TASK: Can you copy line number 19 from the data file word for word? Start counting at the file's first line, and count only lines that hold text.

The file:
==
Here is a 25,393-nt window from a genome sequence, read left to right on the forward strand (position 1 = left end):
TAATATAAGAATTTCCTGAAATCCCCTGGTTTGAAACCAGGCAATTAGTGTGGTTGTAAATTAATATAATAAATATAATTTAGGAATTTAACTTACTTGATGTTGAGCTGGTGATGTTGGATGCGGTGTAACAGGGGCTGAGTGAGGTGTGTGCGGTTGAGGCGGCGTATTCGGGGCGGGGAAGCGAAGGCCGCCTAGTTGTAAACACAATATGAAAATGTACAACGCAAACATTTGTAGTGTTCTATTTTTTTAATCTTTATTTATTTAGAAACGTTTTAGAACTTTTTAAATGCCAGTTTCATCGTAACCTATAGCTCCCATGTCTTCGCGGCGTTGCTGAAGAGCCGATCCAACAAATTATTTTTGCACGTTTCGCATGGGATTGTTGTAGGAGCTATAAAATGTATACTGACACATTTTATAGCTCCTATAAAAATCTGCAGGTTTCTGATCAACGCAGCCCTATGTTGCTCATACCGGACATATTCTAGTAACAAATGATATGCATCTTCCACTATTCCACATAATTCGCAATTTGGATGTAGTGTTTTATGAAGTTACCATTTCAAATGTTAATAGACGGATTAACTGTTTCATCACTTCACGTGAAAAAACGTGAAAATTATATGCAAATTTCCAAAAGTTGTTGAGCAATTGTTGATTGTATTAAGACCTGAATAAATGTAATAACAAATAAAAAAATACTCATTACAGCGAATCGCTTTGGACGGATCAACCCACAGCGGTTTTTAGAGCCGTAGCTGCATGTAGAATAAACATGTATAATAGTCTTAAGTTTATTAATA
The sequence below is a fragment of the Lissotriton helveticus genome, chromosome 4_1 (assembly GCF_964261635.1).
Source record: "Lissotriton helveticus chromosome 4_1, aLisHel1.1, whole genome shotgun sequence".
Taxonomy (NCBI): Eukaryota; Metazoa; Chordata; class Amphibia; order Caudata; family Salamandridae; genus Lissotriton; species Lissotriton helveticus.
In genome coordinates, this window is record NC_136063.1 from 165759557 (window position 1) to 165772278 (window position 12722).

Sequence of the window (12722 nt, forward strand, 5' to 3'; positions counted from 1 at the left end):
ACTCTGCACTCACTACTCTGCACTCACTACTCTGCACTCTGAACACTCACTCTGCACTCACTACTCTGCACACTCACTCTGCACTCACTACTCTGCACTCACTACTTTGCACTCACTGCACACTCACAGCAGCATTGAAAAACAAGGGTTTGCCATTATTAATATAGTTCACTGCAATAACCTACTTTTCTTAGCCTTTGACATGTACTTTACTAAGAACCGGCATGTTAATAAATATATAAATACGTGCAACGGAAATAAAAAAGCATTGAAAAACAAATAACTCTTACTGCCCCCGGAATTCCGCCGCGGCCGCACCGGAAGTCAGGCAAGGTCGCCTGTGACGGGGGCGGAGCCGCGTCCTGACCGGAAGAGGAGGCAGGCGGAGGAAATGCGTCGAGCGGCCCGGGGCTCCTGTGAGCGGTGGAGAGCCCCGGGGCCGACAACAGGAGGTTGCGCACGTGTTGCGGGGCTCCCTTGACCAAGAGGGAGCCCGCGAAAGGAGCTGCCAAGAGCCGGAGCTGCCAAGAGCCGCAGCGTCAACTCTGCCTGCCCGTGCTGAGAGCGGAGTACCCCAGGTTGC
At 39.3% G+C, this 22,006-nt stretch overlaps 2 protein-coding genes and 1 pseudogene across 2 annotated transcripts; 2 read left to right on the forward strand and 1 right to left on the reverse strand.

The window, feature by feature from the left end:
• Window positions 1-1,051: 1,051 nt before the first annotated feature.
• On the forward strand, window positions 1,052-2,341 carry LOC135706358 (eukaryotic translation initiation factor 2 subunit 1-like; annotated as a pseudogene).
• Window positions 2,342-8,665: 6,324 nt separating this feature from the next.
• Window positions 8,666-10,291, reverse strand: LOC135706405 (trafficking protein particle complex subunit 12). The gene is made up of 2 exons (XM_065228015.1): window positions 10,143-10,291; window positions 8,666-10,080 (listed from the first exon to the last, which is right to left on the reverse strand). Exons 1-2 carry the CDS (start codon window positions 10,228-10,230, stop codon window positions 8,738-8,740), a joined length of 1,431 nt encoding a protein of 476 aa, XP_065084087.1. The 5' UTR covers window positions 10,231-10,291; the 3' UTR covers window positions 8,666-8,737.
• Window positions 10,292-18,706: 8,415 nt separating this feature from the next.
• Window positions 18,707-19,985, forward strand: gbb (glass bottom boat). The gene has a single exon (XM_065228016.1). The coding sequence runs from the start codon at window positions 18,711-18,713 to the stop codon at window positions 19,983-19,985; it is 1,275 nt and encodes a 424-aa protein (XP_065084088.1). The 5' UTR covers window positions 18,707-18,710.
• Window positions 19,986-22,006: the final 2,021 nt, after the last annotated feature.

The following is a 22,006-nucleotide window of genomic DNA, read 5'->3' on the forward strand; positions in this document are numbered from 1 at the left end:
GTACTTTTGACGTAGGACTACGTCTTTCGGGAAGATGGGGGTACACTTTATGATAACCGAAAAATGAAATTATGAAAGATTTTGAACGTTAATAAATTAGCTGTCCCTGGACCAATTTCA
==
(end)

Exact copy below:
GTACTTTTGACGTAGGACTACGTCTTTCGGGAAGATGGGGGTACACTTTATGATAACCGAAAAATGAAATTATGAAAGATTTTGAACGTTAATAAATTAGCTGTCCCTGGACCAATTTCA